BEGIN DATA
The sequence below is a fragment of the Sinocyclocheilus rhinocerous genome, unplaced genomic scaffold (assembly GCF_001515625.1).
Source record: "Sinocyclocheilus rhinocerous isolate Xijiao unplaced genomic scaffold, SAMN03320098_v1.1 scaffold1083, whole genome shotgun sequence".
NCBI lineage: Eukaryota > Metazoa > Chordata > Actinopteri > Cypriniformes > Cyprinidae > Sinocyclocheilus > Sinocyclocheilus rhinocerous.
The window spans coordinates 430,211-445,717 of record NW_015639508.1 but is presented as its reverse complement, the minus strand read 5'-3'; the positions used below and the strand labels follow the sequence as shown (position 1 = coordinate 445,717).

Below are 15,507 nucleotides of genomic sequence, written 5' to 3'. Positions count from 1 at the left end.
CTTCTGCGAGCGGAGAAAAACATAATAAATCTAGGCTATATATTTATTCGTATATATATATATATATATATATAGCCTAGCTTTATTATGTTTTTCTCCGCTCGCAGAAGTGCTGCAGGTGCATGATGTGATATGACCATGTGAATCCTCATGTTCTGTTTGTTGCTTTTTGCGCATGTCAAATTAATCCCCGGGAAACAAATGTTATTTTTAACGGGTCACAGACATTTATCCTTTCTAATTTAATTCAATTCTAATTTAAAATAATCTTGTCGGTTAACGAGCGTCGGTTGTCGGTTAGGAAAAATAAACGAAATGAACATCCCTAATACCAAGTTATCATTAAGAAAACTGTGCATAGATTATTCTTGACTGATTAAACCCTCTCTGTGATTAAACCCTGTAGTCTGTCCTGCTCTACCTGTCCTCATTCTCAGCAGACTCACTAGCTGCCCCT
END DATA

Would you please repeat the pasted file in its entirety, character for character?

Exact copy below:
The sequence below is a fragment of the Sinocyclocheilus rhinocerous genome, unplaced genomic scaffold (assembly GCF_001515625.1).
Source record: "Sinocyclocheilus rhinocerous isolate Xijiao unplaced genomic scaffold, SAMN03320098_v1.1 scaffold1083, whole genome shotgun sequence".
NCBI lineage: Eukaryota > Metazoa > Chordata > Actinopteri > Cypriniformes > Cyprinidae > Sinocyclocheilus > Sinocyclocheilus rhinocerous.
The window spans coordinates 430,211-445,717 of record NW_015639508.1 but is presented as its reverse complement, the minus strand read 5'-3'; the positions used below and the strand labels follow the sequence as shown (position 1 = coordinate 445,717).

Below are 15,507 nucleotides of genomic sequence, written 5' to 3'. Positions count from 1 at the left end.
CTTCTGCGAGCGGAGAAAAACATAATAAATCTAGGCTATATATTTATTCGTATATATATATATATATATATATAGCCTAGCTTTATTATGTTTTTCTCCGCTCGCAGAAGTGCTGCAGGTGCATGATGTGATATGACCATGTGAATCCTCATGTTCTGTTTGTTGCTTTTTGCGCATGTCAAATTAATCCCCGGGAAACAAATGTTATTTTTAACGGGTCACAGACATTTATCCTTTCTAATTTAATTCAATTCTAATTTAAAATAATCTTGTCGGTTAACGAGCGTCGGTTGTCGGTTAGGAAAAATAAACGAAATGAACATCCCTAATACCAAGTTATCATTAAGAAAACTGTGCATAGATTATTCTTGACTGATTAAACCCTCTCTGTGATTAAACCCTGTAGTCTGTCCTGCTCTACCTGTCCTCATTCTCAGCAGACTCACTAGCTGCCCCT